[Marxism] Obrador doesn't wait to be declared the loser by government; he declares victory

Fred Feldman ffeldman at bellatlantic.net
Mon Jul 3 04:12:30 MDT 2006


Obrador was totally correct to declare victory, since the announcement
by the election officials was clearly preliminary to declaring Calderon
a winner. The closeness of the election partly signals that there has
been significant anti-Obrador vote stealing (the same thing happened to
Cardenas the Lesser a decade ago, but he went quietly).
 
The Times portrays Obrador as "authoritarian," although there is no sign
at all of that.  The reporter comments smugly about the lack of
"US-bashing" in the election, which he describes as common in past
elections.  But there has been no end to the US tradition of bashing
left candidates in other people's elections, and that "tradition" very
much includes the New York Times.
 
I think Washington's fear of "populism" on the US border has to do not
only with Mexico and Latin America but with fear of rising anger against
neoliberalism in the United States.  The nearest thing to an electoral
representative of this here is the Green Party, especially the Camejo
campaign for governor in California.
 
According to this article, Marcos' position was more sectarian than I
thought.  This article identifies him with calls to boycott the voting.
True?
Fred Feldman
 
 
 
www.nytimes.com
July 3, 2006

Electoral Crisis in Mexico as Top 2 Declare Victory 

By JAMES C. McKINLEY Jr.

MEXICO CITY, July 2 — Election officials declared Sunday that they could
not immediately determine a winner in the tightest presidential race in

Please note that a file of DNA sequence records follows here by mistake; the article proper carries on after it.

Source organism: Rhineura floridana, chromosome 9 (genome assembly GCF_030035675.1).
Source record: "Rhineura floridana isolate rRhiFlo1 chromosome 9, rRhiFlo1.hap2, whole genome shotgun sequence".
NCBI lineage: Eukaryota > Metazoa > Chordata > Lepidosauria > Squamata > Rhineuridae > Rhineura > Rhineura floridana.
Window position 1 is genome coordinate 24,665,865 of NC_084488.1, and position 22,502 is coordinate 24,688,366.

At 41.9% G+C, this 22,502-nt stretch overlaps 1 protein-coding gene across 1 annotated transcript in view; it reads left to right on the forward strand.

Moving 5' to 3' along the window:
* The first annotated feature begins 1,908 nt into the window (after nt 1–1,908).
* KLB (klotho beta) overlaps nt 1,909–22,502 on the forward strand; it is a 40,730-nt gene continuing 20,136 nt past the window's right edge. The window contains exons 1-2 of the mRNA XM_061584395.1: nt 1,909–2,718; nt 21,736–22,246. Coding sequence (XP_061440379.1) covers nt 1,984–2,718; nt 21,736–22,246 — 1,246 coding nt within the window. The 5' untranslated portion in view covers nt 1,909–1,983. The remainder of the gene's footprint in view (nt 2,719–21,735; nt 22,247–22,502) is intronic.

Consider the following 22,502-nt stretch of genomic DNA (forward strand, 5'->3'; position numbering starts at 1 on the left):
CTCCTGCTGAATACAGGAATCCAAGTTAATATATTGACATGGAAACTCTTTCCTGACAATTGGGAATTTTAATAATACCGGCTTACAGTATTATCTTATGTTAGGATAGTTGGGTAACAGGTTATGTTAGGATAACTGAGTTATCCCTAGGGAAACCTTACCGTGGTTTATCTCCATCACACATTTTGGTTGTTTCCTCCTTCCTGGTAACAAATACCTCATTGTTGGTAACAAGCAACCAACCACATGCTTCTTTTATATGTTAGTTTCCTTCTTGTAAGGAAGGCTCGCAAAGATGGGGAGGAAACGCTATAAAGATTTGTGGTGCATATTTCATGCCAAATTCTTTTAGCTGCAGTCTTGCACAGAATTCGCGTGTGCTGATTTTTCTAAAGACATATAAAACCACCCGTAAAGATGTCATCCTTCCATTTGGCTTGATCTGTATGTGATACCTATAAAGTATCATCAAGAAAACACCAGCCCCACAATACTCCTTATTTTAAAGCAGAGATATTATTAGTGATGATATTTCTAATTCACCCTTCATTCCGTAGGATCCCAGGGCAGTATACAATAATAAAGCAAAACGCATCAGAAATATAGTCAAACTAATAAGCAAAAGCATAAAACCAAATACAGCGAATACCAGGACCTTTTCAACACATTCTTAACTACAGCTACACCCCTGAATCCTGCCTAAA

the country's history. Minutes later, the two front runners each
declared victory, setting in motion an electoral crisis. 

The contest pitted Felipe Calderón, a conservative former energy
minister backed by business leaders, against Andrés Manuel López
Obrador, the firebrand leftist former mayor of Mexico City, supported
mostly by the poor. 

Mr. López Obrador said at a downtown hotel he would respect the decision
of the election institute even if he lost by one vote. Yet in the same
breath he maintained he was convinced he had won by 500,000 votes. "This
result is irreversible," he said.

Appearing before supporters a few minutes later at his party
headquarters, Mr. Calderón rattled off the results of several surveys of
voters leaving the polls and counts of key districts that showed he had
won. "There is not the slightest doubt that we have won the election,"
he said. 

Surveys of polling stations by election officials showed the contest was
too close to call, and they urged people to remain calm until official
results could be reported. The only thing clear was that a third
candidate, Roberto Madrazo, the former governor of Tabasco State, was
trailing the two front-runners.

At 11 p.m., with a quarter of the polling places counted, Mr. Calderón
led the race with 38 percent the vote, compared to 35 percent for Mr.
López Obrador. Mr. Madrazo had 19 percent.

Earlier in the evening, tension gripped the capital as it became clear
the margin in the race was razor-thin. Mr. López Obrador did not arrive
at the downtown hotel where he was expected to receive the returns, but
closeted himself in his campaign headquarters instead. Mr. Calderón also
remained out of sight at his party headquarters.

Luis Ugalde, the head of the Federal Electoral Institute, appeared twice
on national television and urged candidates and their supporters to wait
for official results. President Vicente Fox also addressed the nation,
pleading with voters to heed the election commission's decision. "It's
the responsibility of all political actors to respect the law," he said.

But Mr. López Obrador, who critics say has an authoritarian streak,
acted as if he was already the president elect. He went immediately to
the historic central square, where thousands of his supporters had
gathered to celebrate. 

"We are going to demonstrate that we won and they have to respect our
victory," he told the crowd.

At stake in the contest is whether the country remains on a conservative
track and stays a firm
<http://topics.nytimes.com/top/news/international/countriesandterritorie
s/unitedstates/index.html?inline=nyt-geo> United States ally or joins a
trend that has brought several leftists to power in Latin America in